Case study: Expanding transformers
A common occurrence in electrical distribution systems using medium voltage as the primary distribution voltage is double-transforming the loads. In other words, two transformers are used in series to achieve the desired usage voltage. Passing 120/208-V loads through two transformers can result in significant compounded power losses on the system that increase utility costs for the facility.
There are times when this strategy makes sense. For example, in manufacturing facilities, the bulk of the loads may be lighting, mechanical, and large equipment on the 277/480-V distribution system and only small pockets of 120/208 V for receptacles. The power losses from the various small 480- to 120/208-V transformers will have little impact on the overall building’s power usage.
In some facilities, the 120/208-V loads can represent a significant portion of the overall building usage. In this example, NV5 consultants were contracted to study the expansion of an indoor plant-cultivation facility. The facility is served from the utility company with one 12.47-kV service. The medium-voltage service switchgear feeds one 2,500-kVA, 12.47-kV to 277/480-V outdoor oil-filled transformer and includes a spare feeder for future expansion.
In a review of the existing facility, the engineering team discovered the 2,500-kVA transformer serves the facility’s general lighting, mechanical systems—including the chiller plant, air handling units, and exhaust fans—and two step-down transformers. The two transformers are located adjacent to the 2,500-kVA transformer and are each rated 1,000 kVA. The 1,000-kVA transformers step down the voltage to 120/208 V for grow lights, small equipment, and general convenience receptacles. The existing loads are as follows:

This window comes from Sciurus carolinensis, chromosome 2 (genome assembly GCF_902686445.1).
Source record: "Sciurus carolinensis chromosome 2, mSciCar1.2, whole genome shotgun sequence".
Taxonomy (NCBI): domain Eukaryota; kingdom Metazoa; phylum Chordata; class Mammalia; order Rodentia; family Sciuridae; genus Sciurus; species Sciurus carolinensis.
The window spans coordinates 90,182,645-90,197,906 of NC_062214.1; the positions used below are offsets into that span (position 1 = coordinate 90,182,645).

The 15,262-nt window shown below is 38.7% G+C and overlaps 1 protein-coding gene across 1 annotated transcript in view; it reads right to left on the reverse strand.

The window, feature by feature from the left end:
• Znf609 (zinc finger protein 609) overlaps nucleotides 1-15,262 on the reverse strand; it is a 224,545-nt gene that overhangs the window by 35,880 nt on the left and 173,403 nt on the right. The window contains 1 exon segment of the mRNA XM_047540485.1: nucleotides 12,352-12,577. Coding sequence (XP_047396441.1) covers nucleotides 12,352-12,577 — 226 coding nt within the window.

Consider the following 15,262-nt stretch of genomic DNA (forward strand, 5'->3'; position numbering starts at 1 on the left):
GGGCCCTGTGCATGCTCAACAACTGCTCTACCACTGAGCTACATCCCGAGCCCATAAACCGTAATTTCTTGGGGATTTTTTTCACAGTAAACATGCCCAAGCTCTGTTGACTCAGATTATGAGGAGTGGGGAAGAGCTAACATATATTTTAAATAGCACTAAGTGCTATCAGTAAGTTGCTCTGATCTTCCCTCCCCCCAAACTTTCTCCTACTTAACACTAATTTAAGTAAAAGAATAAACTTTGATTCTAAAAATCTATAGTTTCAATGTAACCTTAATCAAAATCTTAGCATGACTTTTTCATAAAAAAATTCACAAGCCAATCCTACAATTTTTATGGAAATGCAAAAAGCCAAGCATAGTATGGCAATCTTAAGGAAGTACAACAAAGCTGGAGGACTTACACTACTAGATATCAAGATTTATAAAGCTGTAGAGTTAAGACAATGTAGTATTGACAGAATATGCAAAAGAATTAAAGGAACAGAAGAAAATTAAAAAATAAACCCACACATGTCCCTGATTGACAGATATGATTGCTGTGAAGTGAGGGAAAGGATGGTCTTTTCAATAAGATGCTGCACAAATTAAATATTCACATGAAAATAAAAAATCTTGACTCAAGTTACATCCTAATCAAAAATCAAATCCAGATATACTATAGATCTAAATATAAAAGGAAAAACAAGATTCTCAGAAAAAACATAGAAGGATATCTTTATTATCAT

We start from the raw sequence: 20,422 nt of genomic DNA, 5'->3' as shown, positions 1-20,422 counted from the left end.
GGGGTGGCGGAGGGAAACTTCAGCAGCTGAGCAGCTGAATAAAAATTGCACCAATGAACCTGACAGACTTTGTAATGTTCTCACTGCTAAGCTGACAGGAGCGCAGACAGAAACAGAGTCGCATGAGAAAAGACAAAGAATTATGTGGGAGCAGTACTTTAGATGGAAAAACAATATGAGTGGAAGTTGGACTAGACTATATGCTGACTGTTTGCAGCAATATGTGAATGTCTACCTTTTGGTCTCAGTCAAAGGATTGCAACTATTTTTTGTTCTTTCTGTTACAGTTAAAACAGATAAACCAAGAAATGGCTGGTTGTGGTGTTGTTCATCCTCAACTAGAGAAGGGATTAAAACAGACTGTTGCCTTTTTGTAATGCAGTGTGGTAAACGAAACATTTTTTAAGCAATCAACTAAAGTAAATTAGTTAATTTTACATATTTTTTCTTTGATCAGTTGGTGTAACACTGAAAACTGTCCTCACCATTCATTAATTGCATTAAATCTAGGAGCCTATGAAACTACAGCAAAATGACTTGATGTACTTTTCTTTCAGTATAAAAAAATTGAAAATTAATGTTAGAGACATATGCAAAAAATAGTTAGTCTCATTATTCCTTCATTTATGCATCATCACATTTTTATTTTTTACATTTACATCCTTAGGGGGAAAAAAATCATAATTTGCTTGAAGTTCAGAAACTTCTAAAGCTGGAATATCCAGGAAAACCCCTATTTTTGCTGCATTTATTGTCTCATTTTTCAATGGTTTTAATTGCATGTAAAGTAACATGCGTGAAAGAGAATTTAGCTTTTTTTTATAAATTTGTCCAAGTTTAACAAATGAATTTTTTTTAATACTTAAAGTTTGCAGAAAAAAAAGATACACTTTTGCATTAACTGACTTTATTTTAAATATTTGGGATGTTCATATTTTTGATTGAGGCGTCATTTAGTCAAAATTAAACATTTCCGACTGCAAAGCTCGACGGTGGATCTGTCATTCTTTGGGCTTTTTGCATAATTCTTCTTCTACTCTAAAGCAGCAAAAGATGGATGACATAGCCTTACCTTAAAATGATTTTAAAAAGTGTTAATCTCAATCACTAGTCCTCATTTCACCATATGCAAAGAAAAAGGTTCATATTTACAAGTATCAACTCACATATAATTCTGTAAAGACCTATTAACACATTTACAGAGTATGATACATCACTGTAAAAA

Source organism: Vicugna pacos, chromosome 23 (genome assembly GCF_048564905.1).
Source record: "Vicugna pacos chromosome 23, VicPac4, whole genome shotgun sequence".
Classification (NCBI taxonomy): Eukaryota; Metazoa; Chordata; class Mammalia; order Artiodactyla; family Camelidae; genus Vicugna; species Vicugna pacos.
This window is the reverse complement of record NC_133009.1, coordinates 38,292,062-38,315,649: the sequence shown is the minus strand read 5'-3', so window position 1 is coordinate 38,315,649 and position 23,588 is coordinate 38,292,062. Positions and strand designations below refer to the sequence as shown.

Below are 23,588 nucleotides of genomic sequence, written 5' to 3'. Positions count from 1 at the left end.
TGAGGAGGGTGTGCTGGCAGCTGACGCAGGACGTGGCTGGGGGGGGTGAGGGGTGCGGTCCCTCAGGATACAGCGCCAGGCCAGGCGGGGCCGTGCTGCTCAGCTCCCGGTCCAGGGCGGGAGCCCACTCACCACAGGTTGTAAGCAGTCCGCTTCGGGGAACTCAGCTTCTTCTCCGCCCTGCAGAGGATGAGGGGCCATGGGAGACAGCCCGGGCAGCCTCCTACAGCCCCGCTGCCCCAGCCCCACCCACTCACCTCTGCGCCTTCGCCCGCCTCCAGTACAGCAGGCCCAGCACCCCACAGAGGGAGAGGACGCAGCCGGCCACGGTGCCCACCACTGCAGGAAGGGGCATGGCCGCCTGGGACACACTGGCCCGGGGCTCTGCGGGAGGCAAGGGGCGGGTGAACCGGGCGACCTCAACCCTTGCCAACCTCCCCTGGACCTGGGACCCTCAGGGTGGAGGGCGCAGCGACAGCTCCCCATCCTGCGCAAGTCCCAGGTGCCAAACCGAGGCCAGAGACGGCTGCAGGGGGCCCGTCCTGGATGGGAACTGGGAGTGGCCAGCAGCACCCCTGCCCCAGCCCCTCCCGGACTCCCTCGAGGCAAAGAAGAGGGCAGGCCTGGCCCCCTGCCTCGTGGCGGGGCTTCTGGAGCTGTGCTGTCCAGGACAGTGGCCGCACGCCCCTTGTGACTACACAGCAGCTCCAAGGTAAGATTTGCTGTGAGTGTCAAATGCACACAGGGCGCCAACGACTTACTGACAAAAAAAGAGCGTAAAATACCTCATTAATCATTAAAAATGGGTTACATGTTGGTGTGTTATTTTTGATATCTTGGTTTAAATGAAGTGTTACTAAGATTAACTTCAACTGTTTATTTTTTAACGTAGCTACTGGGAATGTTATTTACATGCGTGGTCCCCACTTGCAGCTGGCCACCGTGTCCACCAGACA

277/480 V: 1,724 kVA
120/208 V transformer #1: 510 kVA
120/208 V transformer #2: 394 kVA
Total building load = 2,628 kVA
About 900 kVA of the building load passes through two transformers. Those loads will incur losses in the 1,000-kVA transformers due to core and winding losses. These losses are additive to the building loads, increasing the demand on the 2,500-kVA transformers. The losses from the two 1,000-kVA transformers are now compounded and result in additional demand on the utility service.
A better solution would have been to provide 12.47-kV to 120/208-V transformers and avoid the compounded transformer losses that increase demand on the utility and result in higher electricity costs on the facility. Obviously, the potential energy savings would not offset the construction costs to implement this solution for the existing equipment. However, the engineering team recommended this solution to the client for the expansion using the spare feeder breaker in the medium-voltage service switchgear.